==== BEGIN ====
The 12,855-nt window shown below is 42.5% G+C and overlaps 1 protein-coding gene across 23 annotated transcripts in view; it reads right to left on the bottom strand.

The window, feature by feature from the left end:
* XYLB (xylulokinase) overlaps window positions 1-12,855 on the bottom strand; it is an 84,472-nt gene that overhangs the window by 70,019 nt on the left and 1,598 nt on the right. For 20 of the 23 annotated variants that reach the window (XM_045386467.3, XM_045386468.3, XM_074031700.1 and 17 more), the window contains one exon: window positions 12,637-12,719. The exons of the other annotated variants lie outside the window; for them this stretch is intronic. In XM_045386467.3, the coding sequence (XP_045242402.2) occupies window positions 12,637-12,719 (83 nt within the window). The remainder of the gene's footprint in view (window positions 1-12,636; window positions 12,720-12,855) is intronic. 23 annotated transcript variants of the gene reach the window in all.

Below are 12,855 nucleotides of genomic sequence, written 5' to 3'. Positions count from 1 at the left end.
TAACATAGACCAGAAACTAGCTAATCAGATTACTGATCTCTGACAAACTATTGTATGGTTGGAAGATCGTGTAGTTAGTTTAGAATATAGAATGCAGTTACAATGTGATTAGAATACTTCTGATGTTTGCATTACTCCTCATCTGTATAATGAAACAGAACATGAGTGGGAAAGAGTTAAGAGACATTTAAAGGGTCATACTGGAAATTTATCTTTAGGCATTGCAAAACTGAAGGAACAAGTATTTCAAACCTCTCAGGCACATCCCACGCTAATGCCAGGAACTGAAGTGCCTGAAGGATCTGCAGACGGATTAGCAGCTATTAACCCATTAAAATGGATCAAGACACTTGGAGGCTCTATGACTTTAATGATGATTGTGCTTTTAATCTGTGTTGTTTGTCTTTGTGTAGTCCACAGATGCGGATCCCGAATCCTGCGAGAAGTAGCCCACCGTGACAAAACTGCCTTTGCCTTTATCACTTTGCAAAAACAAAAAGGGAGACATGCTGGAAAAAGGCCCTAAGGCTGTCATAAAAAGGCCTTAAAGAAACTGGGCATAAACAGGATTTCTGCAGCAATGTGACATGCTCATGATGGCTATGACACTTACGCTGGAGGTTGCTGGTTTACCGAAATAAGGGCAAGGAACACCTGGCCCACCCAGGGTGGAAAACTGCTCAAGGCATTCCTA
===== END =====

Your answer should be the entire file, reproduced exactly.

The 12,855-nt window shown below is 42.5% G+C and overlaps 1 protein-coding gene across 23 annotated transcripts in view; it reads right to left on the bottom strand.

The window, feature by feature from the left end:
* XYLB (xylulokinase) overlaps window positions 1-12,855 on the bottom strand; it is an 84,472-nt gene that overhangs the window by 70,019 nt on the left and 1,598 nt on the right. For 20 of the 23 annotated variants that reach the window (XM_045386467.3, XM_045386468.3, XM_074031700.1 and 17 more), the window contains one exon: window positions 12,637-12,719. The exons of the other annotated variants lie outside the window; for them this stretch is intronic. In XM_045386467.3, the coding sequence (XP_045242402.2) occupies window positions 12,637-12,719 (83 nt within the window). The remainder of the gene's footprint in view (window positions 1-12,636; window positions 12,720-12,855) is intronic. 23 annotated transcript variants of the gene reach the window in all.

Below are 12,855 nucleotides of genomic sequence, written 5' to 3'. Positions count from 1 at the left end.
TAACATAGACCAGAAACTAGCTAATCAGATTACTGATCTCTGACAAACTATTGTATGGTTGGAAGATCGTGTAGTTAGTTTAGAATATAGAATGCAGTTACAATGTGATTAGAATACTTCTGATGTTTGCATTACTCCTCATCTGTATAATGAAACAGAACATGAGTGGGAAAGAGTTAAGAGACATTTAAAGGGTCATACTGGAAATTTATCTTTAGGCATTGCAAAACTGAAGGAACAAGTATTTCAAACCTCTCAGGCACATCCCACGCTAATGCCAGGAACTGAAGTGCCTGAAGGATCTGCAGACGGATTAGCAGCTATTAACCCATTAAAATGGATCAAGACACTTGGAGGCTCTATGACTTTAATGATGATTGTGCTTTTAATCTGTGTTGTTTGTCTTTGTGTAGTCCACAGATGCGGATCCCGAATCCTGCGAGAAGTAGCCCACCGTGACAAAACTGCCTTTGCCTTTATCACTTTGCAAAAACAAAAAGGGAGACATGCTGGAAAAAGGCCCTAAGGCTGTCATAAAAAGGCCTTAAAGAAACTGGGCATAAACAGGATTTCTGCAGCAATGTGACATGCTCATGATGGCTATGACACTTACGCTGGAGGTTGCTGGTTTACCGAAATAAGGGCAAGGAACACCTGGCCCACCCAGGGTGGAAAACTGCTCAAGGCATTCCTA